In part one of this three part series, the concept of ‘thinking without the box’ using the RETINA framework was discussed. Applying the RETINA framework to a real life example, I will consider here the real life case of a soap manufacturer who faced a very challenging problem.
In this situation, this soap manufacturer in a developing economy had just developed a unique soap product which was gaining popularity in his market. He however realised that his business was operating in a tough business terrain with a severe infrastructural problem concerning national electricity supply which was limited and erratic. So in applying RETINA to this example, (‘R’) is recognizing the box of electrical power which would seriously hamper the business if insufficient.
In such a bizarre and challenging situation the manufacturer had to come up with a very practical solution to save his new and fledging business. Thinking outside of the box would have simply meant that the manufacturer should go ahead and buy a back-up generator to supply electricity. However at that time he could not afford one so this meant that just thinking outside the box would not be sufficient. He would have to think ‘without the box’ and eliminate (‘E’) the box of using electrical power completely.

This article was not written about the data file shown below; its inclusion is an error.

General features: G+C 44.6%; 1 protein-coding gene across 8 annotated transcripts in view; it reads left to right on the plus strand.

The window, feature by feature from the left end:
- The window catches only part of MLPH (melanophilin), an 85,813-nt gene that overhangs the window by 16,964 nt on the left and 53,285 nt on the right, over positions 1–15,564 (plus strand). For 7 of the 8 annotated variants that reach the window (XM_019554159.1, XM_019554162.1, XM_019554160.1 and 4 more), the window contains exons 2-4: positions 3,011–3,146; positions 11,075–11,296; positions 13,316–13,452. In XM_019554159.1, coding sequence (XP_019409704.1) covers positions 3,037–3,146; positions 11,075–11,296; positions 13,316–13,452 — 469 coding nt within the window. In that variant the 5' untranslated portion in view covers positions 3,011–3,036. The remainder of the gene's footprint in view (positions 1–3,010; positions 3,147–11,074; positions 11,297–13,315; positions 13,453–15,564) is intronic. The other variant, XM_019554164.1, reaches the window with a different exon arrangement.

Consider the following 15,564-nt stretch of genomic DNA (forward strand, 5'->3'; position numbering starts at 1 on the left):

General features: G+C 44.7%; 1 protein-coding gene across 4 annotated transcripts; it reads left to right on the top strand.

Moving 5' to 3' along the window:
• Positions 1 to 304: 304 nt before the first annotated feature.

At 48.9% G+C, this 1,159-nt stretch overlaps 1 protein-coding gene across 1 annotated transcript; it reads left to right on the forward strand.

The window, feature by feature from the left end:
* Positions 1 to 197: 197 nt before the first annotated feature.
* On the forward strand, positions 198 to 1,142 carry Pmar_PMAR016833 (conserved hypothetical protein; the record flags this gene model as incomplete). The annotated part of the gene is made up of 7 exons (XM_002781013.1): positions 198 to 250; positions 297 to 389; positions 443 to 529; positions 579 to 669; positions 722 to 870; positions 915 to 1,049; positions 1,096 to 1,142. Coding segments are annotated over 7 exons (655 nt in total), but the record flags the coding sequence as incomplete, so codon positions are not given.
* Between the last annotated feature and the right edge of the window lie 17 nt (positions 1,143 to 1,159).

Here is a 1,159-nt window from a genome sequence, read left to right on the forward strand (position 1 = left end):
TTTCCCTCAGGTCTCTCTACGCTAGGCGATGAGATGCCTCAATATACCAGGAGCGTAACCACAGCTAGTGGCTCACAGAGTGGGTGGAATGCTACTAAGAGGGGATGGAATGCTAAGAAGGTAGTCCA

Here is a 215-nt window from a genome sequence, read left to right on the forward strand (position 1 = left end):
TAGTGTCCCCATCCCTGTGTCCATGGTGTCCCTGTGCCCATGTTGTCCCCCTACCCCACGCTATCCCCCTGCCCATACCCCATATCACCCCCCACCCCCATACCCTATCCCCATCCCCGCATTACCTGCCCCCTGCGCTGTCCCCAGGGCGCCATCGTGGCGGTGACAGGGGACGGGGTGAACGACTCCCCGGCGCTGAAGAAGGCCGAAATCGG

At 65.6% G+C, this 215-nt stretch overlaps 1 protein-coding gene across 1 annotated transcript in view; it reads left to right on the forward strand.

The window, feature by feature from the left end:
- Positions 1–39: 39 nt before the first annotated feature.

This was actually what the manufacturer did and he had to think again (‘T) through various alternative solutions which could allow him to produce without electrical power. So he innovated (I) by reformulating of his soap and redesigning his production equipment to come up with a mechanical pulley system. This allowed the application of easy manual effort to the soap production machines and eliminated the need for electrical power completely.
He then acted (‘A) by going ahead to fabricate the new manual machines and integrate these into his production process. So effectively the manufacturer no longer needed public or private electricity supply and continued to operate successfully. He had in effect been thinking ‘without’ the box.
To be continued…..